What’s interesting is the drop in streetcar and bus traffic.


  13. Gordon Keith said:

    One of the issues in planning for the Kennedy to STC subway run appears to be conflicts with [linear] infrastructure. In London they went deep to avoid this conflict. Should this be a way of avoiding this issue here also with nothing but emergency exits to consider?

    London went deep due to the high risk of unknown tunnels, basements, etc. The higher cost of going deep was balanced (theoretically) by eliminating this risk. In Toronto, we have a much better documentation of utility history and very little ad hoc, undocumented tunneling. Our balance of risks on a much shallower system is much lower. For example, you can roughly assume 1m road structure + 2m utilities, 5m underpass clearance, 1m road structure + 2m utilities for 10m nominal depth. Add to that your tunnel bore plus a stability cushion, and you’re in the range of 16-30m deep.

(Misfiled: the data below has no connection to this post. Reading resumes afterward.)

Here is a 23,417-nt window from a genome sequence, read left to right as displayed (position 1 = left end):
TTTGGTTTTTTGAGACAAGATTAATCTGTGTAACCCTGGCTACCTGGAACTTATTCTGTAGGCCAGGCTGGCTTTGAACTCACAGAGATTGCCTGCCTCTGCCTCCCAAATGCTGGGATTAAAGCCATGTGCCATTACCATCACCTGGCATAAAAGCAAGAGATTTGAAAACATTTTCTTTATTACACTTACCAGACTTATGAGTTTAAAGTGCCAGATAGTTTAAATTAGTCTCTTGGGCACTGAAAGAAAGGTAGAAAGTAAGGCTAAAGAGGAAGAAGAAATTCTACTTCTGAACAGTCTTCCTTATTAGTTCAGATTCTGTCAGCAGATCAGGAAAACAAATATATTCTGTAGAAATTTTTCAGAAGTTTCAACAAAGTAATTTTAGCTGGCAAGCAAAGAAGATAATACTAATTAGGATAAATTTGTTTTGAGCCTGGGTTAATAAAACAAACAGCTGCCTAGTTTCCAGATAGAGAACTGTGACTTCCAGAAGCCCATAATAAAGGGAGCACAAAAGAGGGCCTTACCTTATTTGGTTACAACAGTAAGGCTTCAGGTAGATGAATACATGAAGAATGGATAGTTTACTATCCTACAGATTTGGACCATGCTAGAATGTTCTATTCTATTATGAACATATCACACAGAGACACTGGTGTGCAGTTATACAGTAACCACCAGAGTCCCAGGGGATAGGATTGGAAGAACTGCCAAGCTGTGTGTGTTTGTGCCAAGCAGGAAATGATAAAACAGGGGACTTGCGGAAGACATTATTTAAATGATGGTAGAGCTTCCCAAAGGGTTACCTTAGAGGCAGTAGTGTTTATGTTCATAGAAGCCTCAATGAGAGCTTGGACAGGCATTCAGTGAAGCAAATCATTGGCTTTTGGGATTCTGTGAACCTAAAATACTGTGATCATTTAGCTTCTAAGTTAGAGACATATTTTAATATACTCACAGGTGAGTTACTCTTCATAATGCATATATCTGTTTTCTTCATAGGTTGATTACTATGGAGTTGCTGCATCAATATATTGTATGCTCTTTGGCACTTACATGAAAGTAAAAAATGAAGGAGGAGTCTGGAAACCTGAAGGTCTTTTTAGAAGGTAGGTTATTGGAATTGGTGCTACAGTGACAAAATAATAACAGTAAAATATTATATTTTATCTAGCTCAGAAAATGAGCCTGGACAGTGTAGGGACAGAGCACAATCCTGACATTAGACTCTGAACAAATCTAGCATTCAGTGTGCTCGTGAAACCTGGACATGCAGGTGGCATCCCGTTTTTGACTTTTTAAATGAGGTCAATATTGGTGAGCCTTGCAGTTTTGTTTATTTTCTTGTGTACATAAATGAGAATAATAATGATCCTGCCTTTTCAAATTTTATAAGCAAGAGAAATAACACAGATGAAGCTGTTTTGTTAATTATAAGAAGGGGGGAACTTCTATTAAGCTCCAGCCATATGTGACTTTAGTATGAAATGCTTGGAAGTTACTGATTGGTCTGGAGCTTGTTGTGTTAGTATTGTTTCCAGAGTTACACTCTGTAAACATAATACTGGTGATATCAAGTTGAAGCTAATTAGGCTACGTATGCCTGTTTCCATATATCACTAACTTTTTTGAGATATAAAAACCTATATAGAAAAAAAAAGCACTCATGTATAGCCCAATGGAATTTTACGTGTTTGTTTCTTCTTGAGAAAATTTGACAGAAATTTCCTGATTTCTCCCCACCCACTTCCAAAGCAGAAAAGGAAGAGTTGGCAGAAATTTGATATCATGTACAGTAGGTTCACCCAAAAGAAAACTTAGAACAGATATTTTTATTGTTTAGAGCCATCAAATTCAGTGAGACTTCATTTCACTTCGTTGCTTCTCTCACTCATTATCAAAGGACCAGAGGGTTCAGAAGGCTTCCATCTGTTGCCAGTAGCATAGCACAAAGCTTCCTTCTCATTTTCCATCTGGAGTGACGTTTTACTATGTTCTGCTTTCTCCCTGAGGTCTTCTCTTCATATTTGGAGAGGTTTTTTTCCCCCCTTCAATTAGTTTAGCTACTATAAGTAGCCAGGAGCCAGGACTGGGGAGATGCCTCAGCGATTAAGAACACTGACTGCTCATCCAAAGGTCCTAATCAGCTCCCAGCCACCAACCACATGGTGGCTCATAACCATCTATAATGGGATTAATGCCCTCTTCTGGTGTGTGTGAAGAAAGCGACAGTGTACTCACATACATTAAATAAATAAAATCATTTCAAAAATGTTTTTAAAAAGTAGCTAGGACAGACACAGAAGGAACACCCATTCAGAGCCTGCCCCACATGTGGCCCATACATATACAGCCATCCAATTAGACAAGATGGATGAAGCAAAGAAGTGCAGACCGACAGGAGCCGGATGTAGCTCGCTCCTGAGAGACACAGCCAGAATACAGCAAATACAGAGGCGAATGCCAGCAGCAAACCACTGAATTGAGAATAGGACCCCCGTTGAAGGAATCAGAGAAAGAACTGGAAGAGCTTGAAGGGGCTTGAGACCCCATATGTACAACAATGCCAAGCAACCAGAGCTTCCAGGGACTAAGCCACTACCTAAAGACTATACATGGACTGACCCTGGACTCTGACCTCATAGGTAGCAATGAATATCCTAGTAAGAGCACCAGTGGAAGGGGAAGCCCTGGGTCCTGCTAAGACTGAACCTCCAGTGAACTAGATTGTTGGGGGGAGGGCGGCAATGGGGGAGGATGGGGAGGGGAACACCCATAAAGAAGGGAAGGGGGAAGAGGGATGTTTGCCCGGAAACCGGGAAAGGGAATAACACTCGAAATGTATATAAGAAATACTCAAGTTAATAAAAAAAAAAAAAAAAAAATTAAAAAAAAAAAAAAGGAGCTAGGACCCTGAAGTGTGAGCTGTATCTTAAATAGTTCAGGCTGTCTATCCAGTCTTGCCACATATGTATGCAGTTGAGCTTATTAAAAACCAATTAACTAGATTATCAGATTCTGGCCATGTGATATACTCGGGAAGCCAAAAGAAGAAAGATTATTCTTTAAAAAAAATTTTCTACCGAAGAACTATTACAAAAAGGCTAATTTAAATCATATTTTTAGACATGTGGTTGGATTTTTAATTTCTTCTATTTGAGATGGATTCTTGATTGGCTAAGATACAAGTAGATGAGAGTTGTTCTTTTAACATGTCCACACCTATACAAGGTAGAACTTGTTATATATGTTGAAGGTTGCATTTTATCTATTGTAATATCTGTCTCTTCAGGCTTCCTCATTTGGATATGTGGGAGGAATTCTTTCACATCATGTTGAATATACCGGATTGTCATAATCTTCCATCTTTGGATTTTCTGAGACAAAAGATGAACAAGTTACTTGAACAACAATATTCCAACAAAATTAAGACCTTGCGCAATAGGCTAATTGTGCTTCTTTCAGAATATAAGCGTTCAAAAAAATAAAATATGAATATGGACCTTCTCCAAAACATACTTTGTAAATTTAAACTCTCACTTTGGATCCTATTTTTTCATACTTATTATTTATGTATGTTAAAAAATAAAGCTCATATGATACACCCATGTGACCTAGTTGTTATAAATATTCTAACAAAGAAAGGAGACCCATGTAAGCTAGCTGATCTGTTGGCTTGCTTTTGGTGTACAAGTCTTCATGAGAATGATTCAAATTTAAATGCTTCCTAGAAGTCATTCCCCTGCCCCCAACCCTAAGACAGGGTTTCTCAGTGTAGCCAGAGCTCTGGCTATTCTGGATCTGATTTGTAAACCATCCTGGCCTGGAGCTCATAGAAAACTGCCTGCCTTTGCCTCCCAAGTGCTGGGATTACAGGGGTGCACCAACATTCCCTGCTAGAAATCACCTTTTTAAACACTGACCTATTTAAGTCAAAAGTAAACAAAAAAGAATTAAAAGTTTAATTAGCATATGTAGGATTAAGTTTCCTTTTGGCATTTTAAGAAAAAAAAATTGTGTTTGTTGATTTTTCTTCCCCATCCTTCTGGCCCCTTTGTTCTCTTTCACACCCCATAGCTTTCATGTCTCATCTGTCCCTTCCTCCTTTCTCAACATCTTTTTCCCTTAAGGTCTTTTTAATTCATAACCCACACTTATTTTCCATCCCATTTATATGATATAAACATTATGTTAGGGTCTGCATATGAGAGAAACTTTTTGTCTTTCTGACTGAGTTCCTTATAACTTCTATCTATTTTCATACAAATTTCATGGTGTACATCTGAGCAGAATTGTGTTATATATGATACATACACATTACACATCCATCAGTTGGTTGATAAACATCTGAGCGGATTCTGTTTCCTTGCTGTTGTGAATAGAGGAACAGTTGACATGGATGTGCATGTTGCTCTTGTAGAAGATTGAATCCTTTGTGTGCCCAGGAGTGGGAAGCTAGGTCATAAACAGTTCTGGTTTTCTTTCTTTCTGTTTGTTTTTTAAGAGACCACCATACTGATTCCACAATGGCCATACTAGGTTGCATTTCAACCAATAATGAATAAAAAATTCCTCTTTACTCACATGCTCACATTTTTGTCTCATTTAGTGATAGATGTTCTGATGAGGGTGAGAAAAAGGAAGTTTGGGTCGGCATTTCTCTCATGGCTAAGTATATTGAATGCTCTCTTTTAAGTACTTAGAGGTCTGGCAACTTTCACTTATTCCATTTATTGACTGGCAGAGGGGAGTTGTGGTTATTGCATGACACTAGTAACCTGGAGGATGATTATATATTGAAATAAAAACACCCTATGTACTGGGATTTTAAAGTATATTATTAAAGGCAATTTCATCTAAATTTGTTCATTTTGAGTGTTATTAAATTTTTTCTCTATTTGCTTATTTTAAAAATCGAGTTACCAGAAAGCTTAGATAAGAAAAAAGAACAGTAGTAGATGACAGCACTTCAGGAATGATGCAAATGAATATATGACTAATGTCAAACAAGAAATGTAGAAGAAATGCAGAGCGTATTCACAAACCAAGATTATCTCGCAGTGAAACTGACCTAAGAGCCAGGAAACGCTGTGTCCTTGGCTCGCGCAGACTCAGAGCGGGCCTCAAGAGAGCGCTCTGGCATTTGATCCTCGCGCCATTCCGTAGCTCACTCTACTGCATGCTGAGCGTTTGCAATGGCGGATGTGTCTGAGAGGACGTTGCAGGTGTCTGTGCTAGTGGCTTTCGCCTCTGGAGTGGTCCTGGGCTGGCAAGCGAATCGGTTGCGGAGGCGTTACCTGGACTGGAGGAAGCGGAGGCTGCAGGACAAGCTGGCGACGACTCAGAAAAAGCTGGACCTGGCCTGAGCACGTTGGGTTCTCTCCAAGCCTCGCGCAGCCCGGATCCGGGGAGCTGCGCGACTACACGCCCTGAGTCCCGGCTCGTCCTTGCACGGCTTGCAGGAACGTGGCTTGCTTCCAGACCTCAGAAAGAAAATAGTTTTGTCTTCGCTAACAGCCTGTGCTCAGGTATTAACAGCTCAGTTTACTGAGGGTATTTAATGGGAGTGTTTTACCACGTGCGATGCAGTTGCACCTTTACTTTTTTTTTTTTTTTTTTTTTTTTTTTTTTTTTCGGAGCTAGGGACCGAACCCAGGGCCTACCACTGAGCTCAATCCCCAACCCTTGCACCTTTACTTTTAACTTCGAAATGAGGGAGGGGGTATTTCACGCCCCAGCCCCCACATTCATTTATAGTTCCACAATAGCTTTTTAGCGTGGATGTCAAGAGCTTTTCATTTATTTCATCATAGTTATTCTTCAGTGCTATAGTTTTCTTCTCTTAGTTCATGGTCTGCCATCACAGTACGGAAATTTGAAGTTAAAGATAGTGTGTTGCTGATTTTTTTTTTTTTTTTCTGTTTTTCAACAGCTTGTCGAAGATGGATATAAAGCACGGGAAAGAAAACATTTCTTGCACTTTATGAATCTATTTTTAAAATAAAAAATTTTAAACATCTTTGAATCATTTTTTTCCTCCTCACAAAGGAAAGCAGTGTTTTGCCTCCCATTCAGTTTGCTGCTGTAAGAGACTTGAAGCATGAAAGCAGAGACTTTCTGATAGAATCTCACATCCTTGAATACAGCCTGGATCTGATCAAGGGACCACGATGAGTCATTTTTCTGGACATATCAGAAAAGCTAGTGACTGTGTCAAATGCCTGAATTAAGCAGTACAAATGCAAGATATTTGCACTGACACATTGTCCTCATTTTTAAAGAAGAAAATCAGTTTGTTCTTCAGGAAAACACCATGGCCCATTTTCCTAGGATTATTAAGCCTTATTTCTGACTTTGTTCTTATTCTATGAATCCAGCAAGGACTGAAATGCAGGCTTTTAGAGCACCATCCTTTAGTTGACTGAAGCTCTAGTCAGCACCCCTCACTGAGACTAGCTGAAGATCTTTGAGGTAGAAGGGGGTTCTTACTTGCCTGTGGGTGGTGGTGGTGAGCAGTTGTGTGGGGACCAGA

Richard White said:

    How deep can they go without contravening fire code?

    In theory, there isn’t a maximum depth to the fire code, so long as sufficient exit routes are provided. However, at 2km deep, the ambient temperature is 42°C, so you’re have huge A/C costs unless you’re setting up the subway to be a geothermal heating system for Scarborough. I’d prefer something more along the lines of 800-900m deep for a balmy 20°C-23°C. Beyond all that, you’d be looking at something like a 30% gradient between Kennedy and STC. It’s one thing to suggest a deep new line vs. a deep line extension.